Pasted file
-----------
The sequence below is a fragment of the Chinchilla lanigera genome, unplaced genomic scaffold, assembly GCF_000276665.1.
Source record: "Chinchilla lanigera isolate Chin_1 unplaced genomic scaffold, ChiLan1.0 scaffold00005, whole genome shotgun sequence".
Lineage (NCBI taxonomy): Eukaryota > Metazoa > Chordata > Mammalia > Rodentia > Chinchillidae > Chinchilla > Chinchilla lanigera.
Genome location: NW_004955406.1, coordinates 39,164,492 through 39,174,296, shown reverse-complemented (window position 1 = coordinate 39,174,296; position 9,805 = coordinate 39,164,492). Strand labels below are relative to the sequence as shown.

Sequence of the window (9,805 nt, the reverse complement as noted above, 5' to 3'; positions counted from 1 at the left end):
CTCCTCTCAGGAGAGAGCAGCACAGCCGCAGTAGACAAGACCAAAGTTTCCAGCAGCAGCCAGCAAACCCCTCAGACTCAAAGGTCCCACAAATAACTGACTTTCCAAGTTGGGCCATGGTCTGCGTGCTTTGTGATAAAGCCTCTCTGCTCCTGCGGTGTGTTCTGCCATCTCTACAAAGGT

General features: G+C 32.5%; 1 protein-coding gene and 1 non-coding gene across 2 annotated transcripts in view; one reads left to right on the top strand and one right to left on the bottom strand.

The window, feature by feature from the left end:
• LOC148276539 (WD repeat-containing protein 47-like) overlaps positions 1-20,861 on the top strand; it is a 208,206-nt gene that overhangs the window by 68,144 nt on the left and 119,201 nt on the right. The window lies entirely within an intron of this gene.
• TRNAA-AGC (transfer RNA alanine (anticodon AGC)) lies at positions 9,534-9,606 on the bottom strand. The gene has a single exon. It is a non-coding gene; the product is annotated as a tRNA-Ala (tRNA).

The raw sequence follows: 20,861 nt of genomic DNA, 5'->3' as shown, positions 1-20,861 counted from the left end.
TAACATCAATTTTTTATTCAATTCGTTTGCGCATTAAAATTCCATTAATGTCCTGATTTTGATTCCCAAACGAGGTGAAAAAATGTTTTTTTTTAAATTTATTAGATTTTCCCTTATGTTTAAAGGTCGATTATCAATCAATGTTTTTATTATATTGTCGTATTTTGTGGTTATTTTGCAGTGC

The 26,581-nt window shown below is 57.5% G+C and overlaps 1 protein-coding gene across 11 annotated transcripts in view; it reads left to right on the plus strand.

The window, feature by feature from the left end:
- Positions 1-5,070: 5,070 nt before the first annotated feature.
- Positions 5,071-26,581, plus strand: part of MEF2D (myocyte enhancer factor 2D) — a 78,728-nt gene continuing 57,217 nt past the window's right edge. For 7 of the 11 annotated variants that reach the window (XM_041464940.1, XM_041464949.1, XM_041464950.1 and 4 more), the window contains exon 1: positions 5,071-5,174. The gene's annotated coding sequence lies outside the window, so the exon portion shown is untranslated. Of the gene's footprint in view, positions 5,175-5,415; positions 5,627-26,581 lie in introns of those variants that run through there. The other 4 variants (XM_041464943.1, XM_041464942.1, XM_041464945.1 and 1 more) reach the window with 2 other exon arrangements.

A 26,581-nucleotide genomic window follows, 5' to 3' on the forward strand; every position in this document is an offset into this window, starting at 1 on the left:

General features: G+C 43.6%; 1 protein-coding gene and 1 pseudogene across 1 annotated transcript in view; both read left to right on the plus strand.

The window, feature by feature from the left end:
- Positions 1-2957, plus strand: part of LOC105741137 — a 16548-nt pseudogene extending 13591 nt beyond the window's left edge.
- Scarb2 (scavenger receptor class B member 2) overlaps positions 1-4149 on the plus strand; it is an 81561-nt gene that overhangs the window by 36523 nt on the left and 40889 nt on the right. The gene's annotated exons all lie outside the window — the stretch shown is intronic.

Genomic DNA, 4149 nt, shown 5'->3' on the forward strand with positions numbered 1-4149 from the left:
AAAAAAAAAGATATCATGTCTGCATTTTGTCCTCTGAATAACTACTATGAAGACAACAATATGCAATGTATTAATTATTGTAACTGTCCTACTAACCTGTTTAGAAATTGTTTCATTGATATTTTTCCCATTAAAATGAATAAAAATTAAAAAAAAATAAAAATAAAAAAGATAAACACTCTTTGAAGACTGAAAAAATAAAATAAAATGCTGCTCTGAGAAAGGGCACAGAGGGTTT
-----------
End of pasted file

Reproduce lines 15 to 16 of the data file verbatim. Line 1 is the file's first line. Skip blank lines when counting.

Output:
- Positions 1-5,070: 5,070 nt before the first annotated feature.
- Positions 5,071-26,581, plus strand: part of MEF2D (myocyte enhancer factor 2D) — a 78,728-nt gene continuing 57,217 nt past the window's right edge. For 7 of the 11 annotated variants that reach the window (XM_041464940.1, XM_041464949.1, XM_041464950.1 and 4 more), the window contains exon 1: positions 5,071-5,174. The gene's annotated coding sequence lies outside the window, so the exon portion shown is untranslated. Of the gene's footprint in view, positions 5,175-5,415; positions 5,627-26,581 lie in introns of those variants that run through there. The other 4 variants (XM_041464943.1, XM_041464942.1, XM_041464945.1 and 1 more) reach the window with 2 other exon arrangements.